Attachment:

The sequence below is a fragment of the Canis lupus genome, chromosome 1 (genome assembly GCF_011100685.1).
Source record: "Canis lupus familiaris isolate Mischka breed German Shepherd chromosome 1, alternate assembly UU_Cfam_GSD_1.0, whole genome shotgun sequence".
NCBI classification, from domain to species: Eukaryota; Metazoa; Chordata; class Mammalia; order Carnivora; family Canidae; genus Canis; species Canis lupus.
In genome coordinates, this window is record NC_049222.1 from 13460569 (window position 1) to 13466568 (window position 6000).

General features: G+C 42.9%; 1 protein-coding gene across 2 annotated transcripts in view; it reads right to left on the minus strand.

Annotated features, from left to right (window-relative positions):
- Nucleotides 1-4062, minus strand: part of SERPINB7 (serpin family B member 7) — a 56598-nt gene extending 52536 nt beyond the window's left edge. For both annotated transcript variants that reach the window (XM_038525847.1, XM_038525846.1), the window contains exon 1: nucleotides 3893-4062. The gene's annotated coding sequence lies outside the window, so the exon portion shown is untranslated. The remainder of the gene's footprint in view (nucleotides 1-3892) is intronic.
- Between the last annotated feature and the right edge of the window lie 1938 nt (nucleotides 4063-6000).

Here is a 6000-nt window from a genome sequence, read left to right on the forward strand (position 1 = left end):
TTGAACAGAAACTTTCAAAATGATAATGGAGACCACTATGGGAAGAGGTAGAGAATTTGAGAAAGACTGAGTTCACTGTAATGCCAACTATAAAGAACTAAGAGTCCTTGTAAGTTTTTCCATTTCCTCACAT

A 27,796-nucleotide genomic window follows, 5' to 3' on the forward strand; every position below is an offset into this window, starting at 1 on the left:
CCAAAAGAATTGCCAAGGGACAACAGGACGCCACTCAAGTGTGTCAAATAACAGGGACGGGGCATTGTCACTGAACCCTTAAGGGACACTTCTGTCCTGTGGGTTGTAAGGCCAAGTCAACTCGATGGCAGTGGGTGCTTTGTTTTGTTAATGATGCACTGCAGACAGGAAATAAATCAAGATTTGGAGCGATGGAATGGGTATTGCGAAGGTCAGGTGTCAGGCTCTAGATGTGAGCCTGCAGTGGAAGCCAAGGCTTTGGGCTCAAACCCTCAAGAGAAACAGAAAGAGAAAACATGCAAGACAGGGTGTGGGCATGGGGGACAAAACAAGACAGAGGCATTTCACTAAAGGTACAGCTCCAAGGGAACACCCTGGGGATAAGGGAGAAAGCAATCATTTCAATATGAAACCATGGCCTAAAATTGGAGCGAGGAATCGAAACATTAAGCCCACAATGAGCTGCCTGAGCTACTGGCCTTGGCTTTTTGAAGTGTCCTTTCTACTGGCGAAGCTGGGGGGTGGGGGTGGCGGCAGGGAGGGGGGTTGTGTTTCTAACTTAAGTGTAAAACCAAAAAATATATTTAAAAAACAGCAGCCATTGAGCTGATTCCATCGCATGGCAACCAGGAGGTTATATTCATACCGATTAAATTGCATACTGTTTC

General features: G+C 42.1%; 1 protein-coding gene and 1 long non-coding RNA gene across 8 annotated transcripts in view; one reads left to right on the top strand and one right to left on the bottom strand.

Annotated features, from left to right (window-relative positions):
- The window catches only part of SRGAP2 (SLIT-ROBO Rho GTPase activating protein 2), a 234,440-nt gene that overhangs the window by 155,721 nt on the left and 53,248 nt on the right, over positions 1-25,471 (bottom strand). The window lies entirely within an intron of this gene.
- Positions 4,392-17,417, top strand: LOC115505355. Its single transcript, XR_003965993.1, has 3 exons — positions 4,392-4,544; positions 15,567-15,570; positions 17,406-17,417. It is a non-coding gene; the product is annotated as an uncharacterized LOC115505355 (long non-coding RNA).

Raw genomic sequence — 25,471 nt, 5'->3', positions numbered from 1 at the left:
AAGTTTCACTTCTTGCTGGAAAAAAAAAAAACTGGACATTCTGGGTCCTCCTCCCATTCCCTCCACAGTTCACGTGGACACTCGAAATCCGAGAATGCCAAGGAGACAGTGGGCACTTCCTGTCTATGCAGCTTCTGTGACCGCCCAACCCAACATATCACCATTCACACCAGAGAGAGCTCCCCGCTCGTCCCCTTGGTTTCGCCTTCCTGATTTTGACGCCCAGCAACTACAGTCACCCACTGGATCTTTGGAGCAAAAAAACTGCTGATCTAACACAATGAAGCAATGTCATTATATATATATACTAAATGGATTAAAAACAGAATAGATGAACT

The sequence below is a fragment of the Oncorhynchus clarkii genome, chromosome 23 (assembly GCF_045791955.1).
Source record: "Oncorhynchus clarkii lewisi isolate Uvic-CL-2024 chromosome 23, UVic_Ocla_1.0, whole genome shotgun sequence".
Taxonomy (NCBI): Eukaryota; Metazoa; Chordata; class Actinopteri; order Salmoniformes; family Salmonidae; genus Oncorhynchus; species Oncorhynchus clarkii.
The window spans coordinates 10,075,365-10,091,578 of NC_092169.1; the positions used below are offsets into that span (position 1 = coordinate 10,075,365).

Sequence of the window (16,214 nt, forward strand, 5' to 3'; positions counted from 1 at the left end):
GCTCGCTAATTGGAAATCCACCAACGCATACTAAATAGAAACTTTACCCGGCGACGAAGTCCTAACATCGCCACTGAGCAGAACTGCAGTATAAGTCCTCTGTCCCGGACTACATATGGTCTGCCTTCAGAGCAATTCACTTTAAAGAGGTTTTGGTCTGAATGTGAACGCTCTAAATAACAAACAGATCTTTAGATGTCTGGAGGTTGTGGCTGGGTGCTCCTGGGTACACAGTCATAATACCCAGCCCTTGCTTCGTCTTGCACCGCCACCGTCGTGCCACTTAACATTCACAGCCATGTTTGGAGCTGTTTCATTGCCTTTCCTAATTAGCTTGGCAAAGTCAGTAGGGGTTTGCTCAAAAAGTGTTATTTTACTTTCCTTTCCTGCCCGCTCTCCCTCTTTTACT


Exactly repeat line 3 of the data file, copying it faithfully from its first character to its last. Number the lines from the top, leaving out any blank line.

NCBI classification, from domain to species: Eukaryota; Metazoa; Chordata; class Mammalia; order Carnivora; family Canidae; genus Canis; species Canis lupus.